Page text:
An LGM reader writes:
I just graduated from law school this past spring, and passed the bar.
I applied for a job and completed a phone interview. The actual “interview” portion was very short, maybe 5 minutes. The attorney then asked me, without offering me a job or at all discussing compensation, to write a motion (a real motion, for a real case that she sent me materials on) as a sort of “let’s see what you can do” type of thing. So now, I will write a motion for free, for a job I may not even get. I may be too cynical, but to me this does not pass the smell test.
A fair response would be to ask if I had spoken to my career services office. I have, and they did not express much concern. But I suspect that they are more concerned about their percentage of graduates with (legal?) jobs 9 months out. I was wondering if you had heard of legal job applicants being strung along and doing unpaid work in similar circumstances for the promise of a job that may not/does not ever materialize.
This kind of thing is actually increasingly common: there is now even a fancy title — the “gratuitous service appointment” — for spending a year or more working full-time as a government lawyer without getting paid. (If you’re wondering how this is legal, the Fair Labor Standards Act is riddled with exceptions for, among other things, members of “learned professions.”)
I’ve published an essay in Radical Teacher on the political implications for law teachers of dealing with the reality of the legal precariat:
The contemporary employment market for new law graduates has taken on a distinctly neo-feudal flavor, in which a willingness to enter into one or more unpaid apprenticeships is becoming a pre-condition for obtaining a paying job (On the other hand, medieval guilds generally required masters to house and feed their apprentices; new law graduates are not so lucky)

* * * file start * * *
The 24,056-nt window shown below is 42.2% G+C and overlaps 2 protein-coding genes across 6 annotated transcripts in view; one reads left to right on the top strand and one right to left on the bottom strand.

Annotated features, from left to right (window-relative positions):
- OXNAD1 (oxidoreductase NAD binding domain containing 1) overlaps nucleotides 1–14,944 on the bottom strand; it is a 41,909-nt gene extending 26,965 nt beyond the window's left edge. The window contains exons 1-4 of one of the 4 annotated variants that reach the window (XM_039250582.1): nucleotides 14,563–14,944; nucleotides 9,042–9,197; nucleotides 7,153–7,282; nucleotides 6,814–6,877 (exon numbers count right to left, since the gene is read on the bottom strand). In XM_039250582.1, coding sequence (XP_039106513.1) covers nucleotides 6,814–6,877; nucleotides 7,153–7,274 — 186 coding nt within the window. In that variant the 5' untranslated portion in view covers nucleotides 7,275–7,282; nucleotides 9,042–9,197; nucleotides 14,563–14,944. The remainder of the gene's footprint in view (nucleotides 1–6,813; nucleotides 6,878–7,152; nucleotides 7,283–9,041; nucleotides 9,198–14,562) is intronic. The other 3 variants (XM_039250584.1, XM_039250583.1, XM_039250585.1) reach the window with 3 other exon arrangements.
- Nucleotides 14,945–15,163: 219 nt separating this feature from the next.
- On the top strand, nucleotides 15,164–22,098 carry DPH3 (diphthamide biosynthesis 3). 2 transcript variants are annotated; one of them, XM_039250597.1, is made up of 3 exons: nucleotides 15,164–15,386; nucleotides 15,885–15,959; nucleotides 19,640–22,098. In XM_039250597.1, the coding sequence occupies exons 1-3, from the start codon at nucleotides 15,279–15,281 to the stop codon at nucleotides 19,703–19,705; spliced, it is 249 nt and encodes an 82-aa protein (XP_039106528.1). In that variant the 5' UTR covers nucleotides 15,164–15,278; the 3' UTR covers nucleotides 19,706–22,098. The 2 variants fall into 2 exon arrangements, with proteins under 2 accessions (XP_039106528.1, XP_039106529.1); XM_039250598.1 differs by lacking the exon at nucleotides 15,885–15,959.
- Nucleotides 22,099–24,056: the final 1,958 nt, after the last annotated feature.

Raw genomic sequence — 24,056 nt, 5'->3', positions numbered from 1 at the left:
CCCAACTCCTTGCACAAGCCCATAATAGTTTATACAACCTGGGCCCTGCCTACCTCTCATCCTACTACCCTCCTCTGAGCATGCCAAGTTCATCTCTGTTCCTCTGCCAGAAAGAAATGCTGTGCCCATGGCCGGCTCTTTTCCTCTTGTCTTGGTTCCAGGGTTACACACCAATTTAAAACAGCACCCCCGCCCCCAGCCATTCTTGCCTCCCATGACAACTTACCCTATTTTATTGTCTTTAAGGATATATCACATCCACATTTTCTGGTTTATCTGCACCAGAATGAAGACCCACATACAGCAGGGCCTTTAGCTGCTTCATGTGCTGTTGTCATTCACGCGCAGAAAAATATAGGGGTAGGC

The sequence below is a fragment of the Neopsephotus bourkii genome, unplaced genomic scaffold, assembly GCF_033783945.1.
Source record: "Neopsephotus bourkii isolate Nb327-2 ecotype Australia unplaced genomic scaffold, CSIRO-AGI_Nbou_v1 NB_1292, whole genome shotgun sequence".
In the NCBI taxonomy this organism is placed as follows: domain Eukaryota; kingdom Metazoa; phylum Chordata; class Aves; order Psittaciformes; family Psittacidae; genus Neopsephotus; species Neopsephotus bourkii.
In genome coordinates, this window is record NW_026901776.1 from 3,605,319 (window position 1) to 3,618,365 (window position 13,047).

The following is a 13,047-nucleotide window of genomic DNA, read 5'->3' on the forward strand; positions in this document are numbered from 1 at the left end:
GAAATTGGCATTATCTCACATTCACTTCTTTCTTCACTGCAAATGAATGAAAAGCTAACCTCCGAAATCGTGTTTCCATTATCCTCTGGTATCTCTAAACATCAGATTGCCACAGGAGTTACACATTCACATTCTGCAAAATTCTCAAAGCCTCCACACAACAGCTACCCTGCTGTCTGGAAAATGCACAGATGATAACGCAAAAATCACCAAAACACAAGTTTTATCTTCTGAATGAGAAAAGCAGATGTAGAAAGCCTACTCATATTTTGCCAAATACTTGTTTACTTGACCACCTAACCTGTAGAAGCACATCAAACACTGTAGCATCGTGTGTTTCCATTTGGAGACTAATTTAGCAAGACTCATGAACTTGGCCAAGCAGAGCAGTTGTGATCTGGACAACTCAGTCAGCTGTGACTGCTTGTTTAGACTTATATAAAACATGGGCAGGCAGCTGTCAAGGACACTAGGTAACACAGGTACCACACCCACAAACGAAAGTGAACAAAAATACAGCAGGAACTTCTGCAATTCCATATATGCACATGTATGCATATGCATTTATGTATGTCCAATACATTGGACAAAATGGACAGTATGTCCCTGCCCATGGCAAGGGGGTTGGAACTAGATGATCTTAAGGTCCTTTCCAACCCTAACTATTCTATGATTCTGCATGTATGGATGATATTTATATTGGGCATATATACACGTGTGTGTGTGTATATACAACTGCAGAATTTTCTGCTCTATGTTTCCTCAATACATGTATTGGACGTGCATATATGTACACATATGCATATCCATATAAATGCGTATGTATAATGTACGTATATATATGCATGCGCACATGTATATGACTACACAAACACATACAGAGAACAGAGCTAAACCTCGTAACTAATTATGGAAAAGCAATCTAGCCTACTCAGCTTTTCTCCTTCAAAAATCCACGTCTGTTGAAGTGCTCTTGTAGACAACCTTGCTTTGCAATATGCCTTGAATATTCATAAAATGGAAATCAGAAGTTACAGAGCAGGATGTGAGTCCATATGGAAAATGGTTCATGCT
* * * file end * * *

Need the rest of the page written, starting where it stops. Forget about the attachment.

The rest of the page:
Other members of the legal precariat work for pay, but under conditions of employment typical of those endured by casual labor, even when that labor wears a white collar. These include wages that are so low relative to working hours that some graduates find themselves making less than the minimum wage (minimum wage restrictions do not apply to salaried members of professions), extreme employment instability, no fringe benefits, and the sense of powerlessness that comes from knowing that one can be replaced at any moment by someone equally qualified to do one’s job, and even more desperate to collect its meager compensation.
It should be unnecessary to point out that such a system both reinforces and strengthens class stratification. Children of privilege, who can rely on their families to pay the rent and the grocery bills during an awkward year or two while they work for little or literally no pay, in order to get their feet inside the proverbial doors, will end up the real jobs that eventually appear behind those doors, while many less privileged graduates will have to abandon their dreams of a legal career altogether. . .
Given these grim facts, law teachers now face a difficult conundrum. In a world in which university administrators increasingly speak in a manner that is hard to distinguish from the professional patois of business consultants – in which educational institutions are treated as “brands” to be “synergized” in the appropriate “target markets” and so forth – prudent law faculty will be tempted to suppress any impulse to engage in critical pedagogy regarding the nascent professional and personal crisis faced by so many of their students. They will instead keep, as it were, pushing the product.
Yet such prudence, while no doubt conducive to both professional advancement and personal happiness, requires a certain mortification of both the intellect and the capacity for moral action (Here we can recall Flaubert’s dictum that “to be stupid, selfish, and have good health are three requirements for happiness, though if stupidity is lacking, all is lost.”).
In any case, the law school reform movement has acquired sufficient notoriety that it is becoming increasingly difficult for individual law teachers and law schools as institutions to employ silence and denial as either an unconscious psychological defense mechanism or a conscious business strategy. Indeed, in the contemporary American law school, the employment and debt crisis faced by our students is always present in every encounter with them, if only implicitly, and it is now an abrogation of professional responsibility not to address it at appropriate times.